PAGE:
Blog | Thursday, March 8, 2012

QD: News Every Day--C. diff prevention in hospitals has to start in the community


Most Clostridium difficile infections (CDIs) are related to nursing homes and similar settings where patients receive predisposing antibiotics and C. difficile transmission occurs, according to research by the Centers for Disease Control and Prevention.

Three programs were reviewed to come to the conclusion: the CDC's Emerging Infections Program, the National Healthcare Safety Network (NHSN) Multidrug-Resistant Organism and Clostridium difficile Infection module for laboratory-identified (LabID)-CDI events, and early results from three state-led programs in Illinois, Massachusetts and New York. Results appeared online March 6 at the Morbidity and Mortality Weekly Report.

The Emerging Infections Program included persons in the catchment areas of 111 acute-care hospitals and 310 nursing homes. More than 10,000 CDIs were identified; 44% of patients were aged less than 65 years. Overall, 94% of all CDIs were related to other health-care exposures. Of these, 75% had their onset outside of hospitals. Also, 20% of hospital-onset CDIs occurred in recent residents of a nursing home, and 67% of nursing home-onset CDI cases occurred in patients recently discharged from an acute-care hospital.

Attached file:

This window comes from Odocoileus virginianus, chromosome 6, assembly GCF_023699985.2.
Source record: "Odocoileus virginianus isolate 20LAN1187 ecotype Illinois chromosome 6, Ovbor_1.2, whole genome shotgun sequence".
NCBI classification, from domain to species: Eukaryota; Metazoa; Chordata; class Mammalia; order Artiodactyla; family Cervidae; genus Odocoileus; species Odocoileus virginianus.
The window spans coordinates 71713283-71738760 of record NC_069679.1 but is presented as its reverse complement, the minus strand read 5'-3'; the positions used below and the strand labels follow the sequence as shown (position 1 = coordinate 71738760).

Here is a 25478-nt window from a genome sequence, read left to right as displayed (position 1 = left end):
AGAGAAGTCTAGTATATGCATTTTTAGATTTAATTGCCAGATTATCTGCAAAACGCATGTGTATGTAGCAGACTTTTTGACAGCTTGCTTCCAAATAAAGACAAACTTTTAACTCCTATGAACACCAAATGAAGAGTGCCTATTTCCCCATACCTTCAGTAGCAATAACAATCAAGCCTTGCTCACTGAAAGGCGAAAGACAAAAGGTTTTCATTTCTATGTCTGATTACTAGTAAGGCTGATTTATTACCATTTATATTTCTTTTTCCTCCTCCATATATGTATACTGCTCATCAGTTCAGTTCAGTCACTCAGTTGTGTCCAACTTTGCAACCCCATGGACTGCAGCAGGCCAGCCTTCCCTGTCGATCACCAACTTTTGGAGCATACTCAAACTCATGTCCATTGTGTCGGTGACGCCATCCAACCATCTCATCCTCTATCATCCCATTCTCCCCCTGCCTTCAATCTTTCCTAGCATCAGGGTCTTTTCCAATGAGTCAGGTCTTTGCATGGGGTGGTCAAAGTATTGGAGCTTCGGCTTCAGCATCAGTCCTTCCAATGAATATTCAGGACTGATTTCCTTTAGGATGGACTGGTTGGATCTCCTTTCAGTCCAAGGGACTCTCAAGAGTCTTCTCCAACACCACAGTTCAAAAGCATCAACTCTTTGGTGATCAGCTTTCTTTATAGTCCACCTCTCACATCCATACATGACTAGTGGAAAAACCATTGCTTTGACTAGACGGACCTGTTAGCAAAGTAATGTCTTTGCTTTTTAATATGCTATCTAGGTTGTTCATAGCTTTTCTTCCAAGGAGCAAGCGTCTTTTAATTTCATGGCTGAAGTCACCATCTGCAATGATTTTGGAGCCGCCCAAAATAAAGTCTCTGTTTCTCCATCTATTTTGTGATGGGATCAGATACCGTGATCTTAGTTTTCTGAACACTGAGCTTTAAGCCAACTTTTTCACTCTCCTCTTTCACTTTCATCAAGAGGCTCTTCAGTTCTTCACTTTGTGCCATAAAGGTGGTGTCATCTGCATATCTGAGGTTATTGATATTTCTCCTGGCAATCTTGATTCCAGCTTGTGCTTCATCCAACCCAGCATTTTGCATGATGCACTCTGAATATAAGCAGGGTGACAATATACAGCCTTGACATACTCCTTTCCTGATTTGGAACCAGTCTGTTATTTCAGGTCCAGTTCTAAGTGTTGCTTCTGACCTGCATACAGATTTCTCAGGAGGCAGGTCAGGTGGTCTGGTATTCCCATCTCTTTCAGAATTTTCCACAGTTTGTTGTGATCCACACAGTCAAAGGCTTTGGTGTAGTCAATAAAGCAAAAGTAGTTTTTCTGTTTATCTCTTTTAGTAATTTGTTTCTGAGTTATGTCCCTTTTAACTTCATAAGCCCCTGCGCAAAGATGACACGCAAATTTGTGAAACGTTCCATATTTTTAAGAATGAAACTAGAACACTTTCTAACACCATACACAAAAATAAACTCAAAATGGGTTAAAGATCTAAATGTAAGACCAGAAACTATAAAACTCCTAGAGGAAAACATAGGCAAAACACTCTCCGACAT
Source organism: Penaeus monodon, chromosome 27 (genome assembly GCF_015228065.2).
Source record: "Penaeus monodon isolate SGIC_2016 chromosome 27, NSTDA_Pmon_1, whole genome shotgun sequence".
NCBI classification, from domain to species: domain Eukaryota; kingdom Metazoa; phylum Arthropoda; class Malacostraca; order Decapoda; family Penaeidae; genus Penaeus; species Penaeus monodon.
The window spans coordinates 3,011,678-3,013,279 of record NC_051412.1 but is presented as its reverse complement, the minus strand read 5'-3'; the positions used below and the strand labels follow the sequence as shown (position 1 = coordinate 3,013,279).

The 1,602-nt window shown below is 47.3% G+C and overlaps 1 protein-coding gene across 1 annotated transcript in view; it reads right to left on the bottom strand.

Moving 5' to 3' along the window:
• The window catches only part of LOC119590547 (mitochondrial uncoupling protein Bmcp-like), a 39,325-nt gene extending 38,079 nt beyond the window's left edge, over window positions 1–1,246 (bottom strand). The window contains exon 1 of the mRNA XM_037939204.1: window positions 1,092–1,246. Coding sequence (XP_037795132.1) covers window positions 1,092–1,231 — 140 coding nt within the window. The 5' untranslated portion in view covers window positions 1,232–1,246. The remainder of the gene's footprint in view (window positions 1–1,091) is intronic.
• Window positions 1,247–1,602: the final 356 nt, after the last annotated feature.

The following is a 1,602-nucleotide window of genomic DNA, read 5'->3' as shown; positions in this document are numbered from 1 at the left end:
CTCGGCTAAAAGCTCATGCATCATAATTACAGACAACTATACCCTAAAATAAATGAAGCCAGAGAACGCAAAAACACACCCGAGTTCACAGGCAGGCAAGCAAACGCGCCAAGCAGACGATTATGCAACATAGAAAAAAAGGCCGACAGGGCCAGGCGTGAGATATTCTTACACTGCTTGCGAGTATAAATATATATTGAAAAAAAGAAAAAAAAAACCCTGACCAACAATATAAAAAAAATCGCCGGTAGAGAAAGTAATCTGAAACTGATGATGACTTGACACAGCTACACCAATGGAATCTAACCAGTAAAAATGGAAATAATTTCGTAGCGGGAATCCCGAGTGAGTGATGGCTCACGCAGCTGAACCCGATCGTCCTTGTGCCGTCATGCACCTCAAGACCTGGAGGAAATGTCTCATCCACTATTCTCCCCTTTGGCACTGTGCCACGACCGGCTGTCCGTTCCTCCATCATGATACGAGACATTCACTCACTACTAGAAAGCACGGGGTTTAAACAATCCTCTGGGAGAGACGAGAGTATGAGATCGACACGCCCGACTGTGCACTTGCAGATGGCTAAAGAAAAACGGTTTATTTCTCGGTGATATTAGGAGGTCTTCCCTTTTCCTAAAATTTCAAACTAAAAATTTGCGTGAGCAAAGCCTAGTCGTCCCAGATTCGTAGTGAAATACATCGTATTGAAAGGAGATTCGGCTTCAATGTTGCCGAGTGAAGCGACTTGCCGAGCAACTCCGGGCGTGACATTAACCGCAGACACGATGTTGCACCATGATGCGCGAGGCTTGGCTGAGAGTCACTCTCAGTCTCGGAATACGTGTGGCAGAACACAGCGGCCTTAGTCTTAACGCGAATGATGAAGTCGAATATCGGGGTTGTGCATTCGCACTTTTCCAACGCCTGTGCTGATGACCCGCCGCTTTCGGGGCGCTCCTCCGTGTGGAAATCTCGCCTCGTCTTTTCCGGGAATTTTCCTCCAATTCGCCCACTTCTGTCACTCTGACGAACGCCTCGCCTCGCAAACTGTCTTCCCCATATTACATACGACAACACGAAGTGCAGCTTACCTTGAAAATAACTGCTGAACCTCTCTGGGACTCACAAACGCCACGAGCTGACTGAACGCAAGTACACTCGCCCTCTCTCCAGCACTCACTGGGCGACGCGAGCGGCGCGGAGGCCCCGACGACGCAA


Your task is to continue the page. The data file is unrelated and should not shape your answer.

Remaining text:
A total of 711 acute care hospitals in 28 states conducted facility-wide inpatient LabID-CDI event reporting to NHSN in 2010. More than 42,000 LabID-CDI events were reported. Overall, 52% of LabID-CDI events were already present on admission to hospitals. The pooled rate of hospital-onset CDI was 7.4 per 10,000 patient-days, with a median hospital rate of 5.4 per 10,000 and an interquartile range of 6.2.

The pooled hospital-onset CDI rate across the three states' prevention programs declined 20%, from 9.3 per 10,000 patient-days.

Report authors noted in MMWR that these findings emphasize how the risk for CDI from antibiotic exposure and transmission moves with patients across multiple health-care settings. Antibiotics received in one setting often predispose a patient to develop an infection in another.

Because the incubation period is a median of only 2 to 3 days, acquisition of C. difficile is overall more likely to have occurred in the setting where symptoms have their onset and CDI is diagnosed.

"Because nearly 75% of all CDIs related to U.S. health care have their onset outside of hospitals, more needs to be done to prevent CDIs across all health-care settings," the authors concluded.